Self-driving cars haven’t been making the kind of progress people expected. This might be about the nature of cars, though. Arstechnica points out that the problem with self-driving cars is the people.
People take up space, and so do the airbags they need. Their luggage, too. They also want to get where they’re going fast.
Groceries don’t cause these problems. So Kroger grocery stores are approaching self-driving grocery delivery with confidence. They’ll be rolling out autonomous vehicle delivery in one city to test it. The makers of the vehicles plan to get their trucks up to 35 miles an hour so they can travel on streets in residential neighborhoods rather than on sidewalks.
Sidewalks have people issues. Autonomous delivery vehicles carrying pizzas to people’s homes have to bring human minders along to make sure they don’t run into people. Sometimes they scare people, even without contact. And sometimes people are so charmed by these delivery bots that they interfere with the process.
Delivery vehicles that travel on public roads should be a different story. “In the long run,” says Arstechnica, “we could see retail stores gradually transform from destinations for human shoppers into warehouses for loading autonomous vehicles.”
Autonomous trucks already
Warehouses are already using a much higher level of automation than most other environments. Self-driving vehicles are working well at ports and airports. Autonomous freight trucks are even being run experimentally, with human safety drivers leading convoys of self-driving trucks. The U.S. Department of Transportation said last fall that it will “no longer assume” that truck drivers are human beings.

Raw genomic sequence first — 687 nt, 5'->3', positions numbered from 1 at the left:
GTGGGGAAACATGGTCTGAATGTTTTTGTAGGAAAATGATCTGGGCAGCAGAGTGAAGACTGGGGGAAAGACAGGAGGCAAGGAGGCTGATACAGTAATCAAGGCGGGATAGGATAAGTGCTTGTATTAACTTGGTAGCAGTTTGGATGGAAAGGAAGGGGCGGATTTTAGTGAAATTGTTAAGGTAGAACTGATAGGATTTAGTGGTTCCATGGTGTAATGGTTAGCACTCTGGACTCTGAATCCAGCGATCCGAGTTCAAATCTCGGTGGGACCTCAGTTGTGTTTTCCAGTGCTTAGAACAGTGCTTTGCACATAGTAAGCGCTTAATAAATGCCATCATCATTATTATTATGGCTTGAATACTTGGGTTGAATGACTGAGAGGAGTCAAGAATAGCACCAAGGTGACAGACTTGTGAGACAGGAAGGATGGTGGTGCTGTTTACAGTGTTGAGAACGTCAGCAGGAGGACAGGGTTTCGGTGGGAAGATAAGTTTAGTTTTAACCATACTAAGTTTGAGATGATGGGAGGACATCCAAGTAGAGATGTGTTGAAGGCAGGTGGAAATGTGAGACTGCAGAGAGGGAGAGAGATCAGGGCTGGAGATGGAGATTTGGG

Entrepreneur Jay Yang claims that autonomous trucks could save so much in fuel and avoidable accidents that the shift should happen immediately. However, truck driving is the most common job in 29 states. It’s the kind of job that should be taken over by automation: dangerous, bad for the workers’ health, and tough on work-life balance. But it’s also a job that would be missed if automation took it over.
Truck drivers typically don’t have many other employment options. The loss of these routine jobs could have more impact on the economy than the changes in factory automation have had.
On the other hand, ATBS sees these tech changes as an evolution in the job of truck driver. Truck drivers, they figure, will be like pilots. They won’t spend their time driving, but companies like Tesla, Waymo, and Daimler are planning to have human drivers in their vehicles.
The real autonomous freight delivery may be little grocery vans tootling slowly through your neighborhood.